- Malkin, Marc (December 10, 2020). "Why Tiffany Haddish Turned Down Hosting the Grammys Pre-Telecast (EXCLUSIVE)". Variety. Retrieved December 10, 2020.
- Comedian's surprise reaction to Grammy win while working on set, CNN
- Parker, Najja (March 14, 2016). "Tiffany Haddish Brings It All Full Circle". Ebony.
- Wieselman, Jarett (July 19, 2017). "Hollywood's Next Queen Of Comedy Has Arrived". BuzzFeed.
- "Actress Tiffany Haddish to be Honored at "Intro to Robo" Event for Work in Foster Youth Advocacy". Los Angeles - Living Advantage, Inc. Retrieved February 23, 2019.
- "TIFFANY HADDISH SURPRISES GIRLS AND STAFF AT L.A. COUNTY JUVENILE PROBATION CAMP". Los Angeles Sentinel. February 7, 2019.
- "5 things to know about 'SNL' host Tiffany Haddish". ABC News. November 13, 2017. Retrieved December 13, 2017.
- Burack, Emily. "Tiffany Haddish opens up about her upcoming bat mitzvah". The Times of Israel. Retrieved November 27, 2019.
- Longmire, Becca (August 4, 2020). "Tiffany Haddish Confirms She's In A Relationship With Common: 'I Love Him!'". Entertainment Tonight Canada. Retrieved August 4, 2020.
- Tiffany Haddish - Becoming "The Last Black Unicorn" - Extended Interview: The Daily Show. December 9, 2017. Event occurs at 3:20. Retrieved January 14, 2020.
- Diseko, Lebo (December 16, 2019). "Tiffany Haddish's Black Mitzvah and her journey of Jewish discovery". BBC Online. Retrieved December 16, 2019.
- "Everything to know about Tiffany Haddish's new Netflix comedy special, 'Black Mitzvah'". Newsweek. December 2, 2019.
- "Full Video: Jay Z & Others Accused Of Doing Something Shocking To Singer The Bullitts". May 21, 2020.
- "Torture and Other Rights Abuses Are Widespread in Eritrea, U.N. Panel Says". The New York Times. June 8, 2015. Retrieved March 30, 2019.
has imposed a reign of fear through systematic and extreme abuses of the population that may amount to crimes against humanity
- "Tiffany Haddish Praised Eritrea's Dictator. Then She Doubled Down In DMs With Young Eritrean Americans". BuzzFeed News. March 4, 2020. Retrieved June 10, 2021.
For many Eritreans in the ever-growing diaspora, the handwritten message confirmed their worst fears — that Haddish was inadvertently laundering the Eritrean regime’s reputation in the West by appearing to endorse its hardline leader.
- "Tiffany Haddish, John Cho Join Ike Barinholtz in Satirical Thriller 'The Oath' (Exclusive)". The Hollywood Reporter. December 13, 2017. Retrieved July 27, 2018.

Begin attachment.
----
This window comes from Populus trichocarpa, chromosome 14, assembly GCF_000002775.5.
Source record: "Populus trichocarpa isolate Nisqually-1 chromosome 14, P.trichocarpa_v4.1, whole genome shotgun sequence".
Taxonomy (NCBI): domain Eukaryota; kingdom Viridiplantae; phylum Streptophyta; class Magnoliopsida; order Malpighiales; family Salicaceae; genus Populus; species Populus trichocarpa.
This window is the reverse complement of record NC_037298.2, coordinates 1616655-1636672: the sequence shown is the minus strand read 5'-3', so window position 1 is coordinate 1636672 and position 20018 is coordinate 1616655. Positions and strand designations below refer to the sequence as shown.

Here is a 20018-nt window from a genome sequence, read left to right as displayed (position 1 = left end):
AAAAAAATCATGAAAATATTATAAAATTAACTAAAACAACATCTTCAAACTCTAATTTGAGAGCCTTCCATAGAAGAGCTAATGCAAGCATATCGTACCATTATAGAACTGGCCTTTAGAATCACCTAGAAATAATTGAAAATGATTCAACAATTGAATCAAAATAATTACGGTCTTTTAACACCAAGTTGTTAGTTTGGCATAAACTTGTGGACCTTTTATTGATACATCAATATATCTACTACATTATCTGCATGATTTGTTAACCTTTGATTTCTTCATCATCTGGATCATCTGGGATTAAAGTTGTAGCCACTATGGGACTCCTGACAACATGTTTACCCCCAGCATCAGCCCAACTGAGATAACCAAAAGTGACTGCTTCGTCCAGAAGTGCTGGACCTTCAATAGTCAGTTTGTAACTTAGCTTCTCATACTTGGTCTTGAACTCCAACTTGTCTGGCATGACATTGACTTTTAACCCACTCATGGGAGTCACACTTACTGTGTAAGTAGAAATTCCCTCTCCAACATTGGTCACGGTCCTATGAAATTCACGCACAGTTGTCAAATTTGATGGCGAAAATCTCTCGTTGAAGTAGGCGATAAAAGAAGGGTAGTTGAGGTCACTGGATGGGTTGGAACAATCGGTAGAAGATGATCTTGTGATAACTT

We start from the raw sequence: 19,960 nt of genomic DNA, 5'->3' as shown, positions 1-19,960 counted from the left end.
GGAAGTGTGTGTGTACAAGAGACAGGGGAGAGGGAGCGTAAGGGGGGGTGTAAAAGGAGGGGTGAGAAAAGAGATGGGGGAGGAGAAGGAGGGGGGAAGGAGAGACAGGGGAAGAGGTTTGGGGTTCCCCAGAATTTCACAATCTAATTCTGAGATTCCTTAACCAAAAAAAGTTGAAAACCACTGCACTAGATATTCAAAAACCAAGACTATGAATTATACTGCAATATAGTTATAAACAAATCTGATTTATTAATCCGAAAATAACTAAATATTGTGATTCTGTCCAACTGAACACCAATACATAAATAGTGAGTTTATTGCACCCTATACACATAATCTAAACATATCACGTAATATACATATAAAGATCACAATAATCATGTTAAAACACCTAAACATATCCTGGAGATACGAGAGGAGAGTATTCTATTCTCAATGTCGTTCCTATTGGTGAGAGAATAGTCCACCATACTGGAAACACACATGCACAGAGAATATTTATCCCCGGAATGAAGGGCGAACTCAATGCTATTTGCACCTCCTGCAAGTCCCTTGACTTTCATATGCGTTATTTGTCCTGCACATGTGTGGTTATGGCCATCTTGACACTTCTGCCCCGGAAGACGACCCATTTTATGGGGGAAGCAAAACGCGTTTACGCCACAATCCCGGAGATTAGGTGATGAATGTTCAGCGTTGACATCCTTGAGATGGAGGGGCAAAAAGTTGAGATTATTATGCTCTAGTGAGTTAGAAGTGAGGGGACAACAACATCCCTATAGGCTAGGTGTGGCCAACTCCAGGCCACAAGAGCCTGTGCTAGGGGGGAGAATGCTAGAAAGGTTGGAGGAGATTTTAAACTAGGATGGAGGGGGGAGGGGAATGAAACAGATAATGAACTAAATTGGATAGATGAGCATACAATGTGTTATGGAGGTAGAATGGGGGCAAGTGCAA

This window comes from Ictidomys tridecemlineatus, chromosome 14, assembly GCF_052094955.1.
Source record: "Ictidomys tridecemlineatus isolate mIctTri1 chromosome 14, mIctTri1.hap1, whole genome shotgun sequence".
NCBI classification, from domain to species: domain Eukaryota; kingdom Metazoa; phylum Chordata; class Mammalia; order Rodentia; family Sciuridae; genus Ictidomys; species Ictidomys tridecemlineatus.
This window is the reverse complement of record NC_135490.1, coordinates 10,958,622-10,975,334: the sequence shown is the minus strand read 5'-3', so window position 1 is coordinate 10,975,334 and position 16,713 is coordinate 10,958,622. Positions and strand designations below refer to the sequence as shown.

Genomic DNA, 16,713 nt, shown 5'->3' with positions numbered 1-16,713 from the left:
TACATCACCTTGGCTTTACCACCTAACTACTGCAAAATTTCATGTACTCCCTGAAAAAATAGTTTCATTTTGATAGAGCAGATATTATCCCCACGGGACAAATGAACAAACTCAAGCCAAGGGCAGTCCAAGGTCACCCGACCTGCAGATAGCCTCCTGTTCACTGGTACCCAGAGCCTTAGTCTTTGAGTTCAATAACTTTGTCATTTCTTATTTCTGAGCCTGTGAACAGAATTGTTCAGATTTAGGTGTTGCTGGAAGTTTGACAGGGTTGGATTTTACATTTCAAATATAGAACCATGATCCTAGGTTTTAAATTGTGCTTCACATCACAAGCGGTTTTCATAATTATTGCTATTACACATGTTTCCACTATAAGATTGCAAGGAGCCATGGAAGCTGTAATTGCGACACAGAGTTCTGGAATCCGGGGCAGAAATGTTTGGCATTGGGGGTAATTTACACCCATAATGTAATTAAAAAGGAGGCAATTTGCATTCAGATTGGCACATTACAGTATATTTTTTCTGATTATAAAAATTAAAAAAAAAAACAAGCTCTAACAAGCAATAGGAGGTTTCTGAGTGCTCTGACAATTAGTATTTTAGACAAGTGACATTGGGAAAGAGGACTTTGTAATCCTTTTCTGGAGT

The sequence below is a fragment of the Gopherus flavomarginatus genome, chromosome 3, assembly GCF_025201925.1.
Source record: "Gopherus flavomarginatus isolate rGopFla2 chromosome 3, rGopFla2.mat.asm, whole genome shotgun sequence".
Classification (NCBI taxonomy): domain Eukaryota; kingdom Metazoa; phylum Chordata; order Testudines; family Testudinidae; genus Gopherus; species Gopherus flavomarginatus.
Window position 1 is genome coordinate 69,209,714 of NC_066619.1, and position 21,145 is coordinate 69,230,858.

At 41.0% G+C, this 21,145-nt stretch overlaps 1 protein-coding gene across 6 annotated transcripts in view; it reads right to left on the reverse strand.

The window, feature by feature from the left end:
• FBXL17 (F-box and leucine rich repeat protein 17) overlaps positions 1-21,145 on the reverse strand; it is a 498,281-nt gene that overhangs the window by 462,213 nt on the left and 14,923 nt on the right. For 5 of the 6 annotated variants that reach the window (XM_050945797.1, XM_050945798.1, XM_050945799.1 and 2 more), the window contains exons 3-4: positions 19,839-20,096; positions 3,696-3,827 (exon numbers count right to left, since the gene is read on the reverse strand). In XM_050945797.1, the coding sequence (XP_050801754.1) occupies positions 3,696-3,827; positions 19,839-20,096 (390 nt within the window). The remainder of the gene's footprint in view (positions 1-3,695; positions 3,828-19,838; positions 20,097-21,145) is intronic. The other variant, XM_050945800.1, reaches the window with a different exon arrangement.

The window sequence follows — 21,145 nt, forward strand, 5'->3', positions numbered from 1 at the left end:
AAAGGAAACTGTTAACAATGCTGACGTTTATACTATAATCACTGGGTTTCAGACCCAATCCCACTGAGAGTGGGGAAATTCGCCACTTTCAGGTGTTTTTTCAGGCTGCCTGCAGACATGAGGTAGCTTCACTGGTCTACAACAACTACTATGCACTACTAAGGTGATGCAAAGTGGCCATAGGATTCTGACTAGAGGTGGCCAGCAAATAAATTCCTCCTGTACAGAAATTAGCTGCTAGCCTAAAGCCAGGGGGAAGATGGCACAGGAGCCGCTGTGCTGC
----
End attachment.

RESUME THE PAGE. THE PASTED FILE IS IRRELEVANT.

- Swift, Andy (March 9, 2019). "Bob's Burgers Sneak Peek: Bob Gets Into Business With Tiffany Haddish". TVLine.
- Hendricks, Jaclyn (February 28, 2019). "Tiffany Haddish and Pete Wentz heading to 'Double Dare'". Page Six. Retrieved March 2, 2019.
- Schwartz, Ryan (December 12, 2019). "Live Good Times Cast: Viola Davis, Andre Braugher, Tiffany Haddish, Jharrel Jerome and 3 Others". TVLine.
- Breznican, Anthony (June 26, 2020). "Watch the Celebrity-Filled Fan-Film Version of The Princess Bride". Vanity Fair. Retrieved June 26, 2020.
- Petski, Denise (November 11, 2020). "Tiffany Haddish, Sam Richardson, Zoë Chao Among 9 Cast In Apple's 'The Afterparty'". Deadline Hollywood. Retrieved November 11, 2020.
- Yoo, Noah (August 4, 2017). "JAY-Z's New Video Is a Black "Friends" Remake: Watch". Pitchfork. Retrieved December 31, 2017.
- Amatulli, Jenna (May 31, 2018). "Maroon 5, Cardi B's 'Girls Like You' Video Is a Star-Studded Dance Party". HuffPost. Archived from the original on May 31, 2018. Retrieved June 1, 2018.
- Glicksman, Josh. "Maroon 5 Releases New Version of 'Girls Like You' Music Video: Watch". Billboard. Archived from the original on November 3, 2018. Retrieved December 31, 2018.
- "Maroon 5 – Girls Like You (Vertical Video) featuring Cardi B". Spotify. Archived from the original on December 19, 2018. Retrieved December 28, 2018.
- Rosario, Richy (June 20, 2019). "Johnny Gill And Tiffany Haddish Bask In Love For "Soul Of A Woman" Video". Vibe. Retrieved June 29, 2019.
- "Dripeesha by Todrick (ft. Tiffany Haddish)". Retrieved October 10, 2019.
- "Grammys: Tiffany Haddish Nabs Best Spoken-Word Nomination". The Hollywood Reporter. December 7, 2018. Retrieved February 23, 2019.
- "Grammy Nominations 2021". The New York Times. November 24, 2020.
- "Tiffany Haddish". Television Academy. Retrieved November 13, 2020.